It was great to hear from my hon. Friend the Member for Penistone and Stocksbridge about her personal experience of teaching and tutoring, and her support for the ambition of reaching 2 million pupils over the course of this year. Although I acknowledge that take-up has been slow in parts of the programme, this Department listens to the schools it serves. Continuous improvement is built into our operation. My officials are working with our delivery partner, Randstad, to address challenges that have arisen this year. Schools continue energetically to employ academic mentors, for whom there is a healthy order book, and tuition partners continue to recruit new schools. We continue to listen to both schools and those delivering the tutoring. Last month we brought together tutoring organisations for a national workshop, and the Secretary of State and I recently met a group of the programme’s tuition partners, to hear their experiences of delivering the programme.
Overall, the programme is on track to deliver its objectives for this year. We constantly review the effectiveness of our policy delivery, making in-year adjustments to ensure that as many pupils as possible benefit from tutoring. That flexibility means that we do not anticipate a notable underspend at the end of the year. The Secretary of State and I have regularly been meeting Randstad, and our officials continue to monitor its performance on a weekly basis.
My right hon. Friend the Member for Harlow has raised many times using underspend from the tutoring programme to address the hugely important issue of attendance. That is a shared priority, and I totally understand his determination to consider that issue, as well as the strong case that has been made for attendance mentoring. I am keen that we explore and consider that, but I do not think it right to cannibalise tutoring funding to do it. I want to ensure that we find other ways of addressing that issue.
A question has been raised about the target for disadvantaged children within the national tutoring programme. I want to be clear that the 65% pupil premium target is not being removed, and the Department and Randstad remain committed to that target across the tuition partners pillar. Some flexibility was introduced for individual tutoring organisations so that schools and pupils did not miss out on valuable tutoring. They were encouraged to look at whether they could move ahead with providing tuition courses to individual schools without having to set that particular target within every single school. I appreciate that the communication of that did not necessarily come across as it should. It is important that we correct the record to be clear that the 65% target still stands and is an important part of how we are targeting this across the system. We are looking at how we can further improve the national tutoring programme for next year and will announce our plans in due course.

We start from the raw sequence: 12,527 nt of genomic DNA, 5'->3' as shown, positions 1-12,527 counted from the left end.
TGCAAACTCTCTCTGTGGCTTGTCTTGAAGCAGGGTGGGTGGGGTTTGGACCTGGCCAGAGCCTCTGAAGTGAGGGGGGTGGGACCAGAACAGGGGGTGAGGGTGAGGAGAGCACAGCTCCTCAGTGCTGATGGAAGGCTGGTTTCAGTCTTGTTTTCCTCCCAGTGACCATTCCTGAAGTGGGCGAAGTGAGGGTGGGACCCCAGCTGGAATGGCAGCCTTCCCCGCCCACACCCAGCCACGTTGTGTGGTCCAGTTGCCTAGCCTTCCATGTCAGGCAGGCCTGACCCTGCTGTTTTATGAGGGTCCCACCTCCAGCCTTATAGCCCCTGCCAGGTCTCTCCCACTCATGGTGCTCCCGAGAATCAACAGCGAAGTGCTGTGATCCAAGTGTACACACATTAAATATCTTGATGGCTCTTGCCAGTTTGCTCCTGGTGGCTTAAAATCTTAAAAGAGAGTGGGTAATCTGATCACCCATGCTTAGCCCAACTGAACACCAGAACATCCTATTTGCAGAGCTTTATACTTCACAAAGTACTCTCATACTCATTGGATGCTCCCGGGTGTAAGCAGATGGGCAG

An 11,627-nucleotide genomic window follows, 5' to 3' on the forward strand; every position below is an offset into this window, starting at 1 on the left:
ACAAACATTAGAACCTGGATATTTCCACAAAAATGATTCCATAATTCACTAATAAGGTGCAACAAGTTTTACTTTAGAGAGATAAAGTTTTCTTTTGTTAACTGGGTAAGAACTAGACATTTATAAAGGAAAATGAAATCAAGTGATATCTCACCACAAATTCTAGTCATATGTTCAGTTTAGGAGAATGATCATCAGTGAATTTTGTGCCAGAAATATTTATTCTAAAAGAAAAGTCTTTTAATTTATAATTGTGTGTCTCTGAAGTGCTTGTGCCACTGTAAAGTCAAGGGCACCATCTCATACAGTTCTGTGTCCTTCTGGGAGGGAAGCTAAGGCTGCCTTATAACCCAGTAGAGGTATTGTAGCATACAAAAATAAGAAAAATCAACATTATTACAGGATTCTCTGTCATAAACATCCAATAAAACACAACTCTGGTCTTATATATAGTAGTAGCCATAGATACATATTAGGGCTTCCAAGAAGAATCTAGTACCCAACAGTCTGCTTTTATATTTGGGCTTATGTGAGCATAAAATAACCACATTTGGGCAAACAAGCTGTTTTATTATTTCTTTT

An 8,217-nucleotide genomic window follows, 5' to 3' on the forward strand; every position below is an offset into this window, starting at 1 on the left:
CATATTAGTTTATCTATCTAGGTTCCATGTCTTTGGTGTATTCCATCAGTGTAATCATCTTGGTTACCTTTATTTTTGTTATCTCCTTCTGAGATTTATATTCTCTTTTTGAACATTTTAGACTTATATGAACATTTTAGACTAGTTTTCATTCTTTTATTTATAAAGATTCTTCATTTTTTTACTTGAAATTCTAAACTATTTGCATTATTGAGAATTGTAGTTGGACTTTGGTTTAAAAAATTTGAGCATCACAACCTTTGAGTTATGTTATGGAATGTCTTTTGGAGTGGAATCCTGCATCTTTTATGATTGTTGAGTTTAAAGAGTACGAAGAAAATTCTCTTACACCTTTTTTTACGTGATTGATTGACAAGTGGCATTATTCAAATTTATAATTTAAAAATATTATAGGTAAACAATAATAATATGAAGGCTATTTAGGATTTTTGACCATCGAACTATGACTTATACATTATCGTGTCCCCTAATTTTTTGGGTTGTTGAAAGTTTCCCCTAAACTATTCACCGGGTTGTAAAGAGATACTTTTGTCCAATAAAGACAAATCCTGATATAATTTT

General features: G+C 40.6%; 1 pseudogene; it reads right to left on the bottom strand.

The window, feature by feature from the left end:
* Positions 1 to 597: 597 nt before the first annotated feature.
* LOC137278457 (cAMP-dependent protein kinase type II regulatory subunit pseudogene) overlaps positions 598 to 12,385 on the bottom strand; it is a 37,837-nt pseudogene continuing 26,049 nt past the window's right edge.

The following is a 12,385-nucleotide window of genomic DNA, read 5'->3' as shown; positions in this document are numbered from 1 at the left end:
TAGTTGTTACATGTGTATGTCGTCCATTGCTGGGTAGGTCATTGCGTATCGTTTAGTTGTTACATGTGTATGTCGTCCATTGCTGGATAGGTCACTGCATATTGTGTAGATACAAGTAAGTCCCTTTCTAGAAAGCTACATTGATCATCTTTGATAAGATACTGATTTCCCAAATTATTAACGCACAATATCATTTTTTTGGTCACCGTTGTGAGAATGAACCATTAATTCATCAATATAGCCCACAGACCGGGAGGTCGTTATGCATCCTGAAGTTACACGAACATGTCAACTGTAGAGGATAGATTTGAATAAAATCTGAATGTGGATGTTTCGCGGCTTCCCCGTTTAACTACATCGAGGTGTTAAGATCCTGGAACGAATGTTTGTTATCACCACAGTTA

My hope and expectation is that more schools and tutoring organisations will get behind this concerted drive to tackle lost education. I look to all hon. Members present and colleagues across the country to champion this unique opportunity for schools in their constituencies. Together, we can ensure that the tutoring revolution delivers its benefits to every pupil who needs it and that, as my hon. Friend the Member for Penistone and Stocksbridge said, it becomes an established part of the education system.
“It is not clear how much has been spent on the NTP so far.”
For the record, can he clarify exactly how much has been spent to date and on the three individual strands: the school-led, tutor-led and mentoring parts of the NTP?
I do not have those figures to hand, but it is important to state, as in a number of debates, it has been suggested that there will be a major underspend in the programme, that I do not necessarily anticipate that to be the case. I think that we can spend the money and do so effectively, and part of the reason for that is the flexibilities we have introduced to ensure that this can be delivered across all three strands of the programme.
I turn to adult education. My ambition for schools is matched by that of my ministerial colleagues with responsibility for adult education. That ambition is backed by our investment of £3.8 billion more in further education and skills over the course of this Parliament.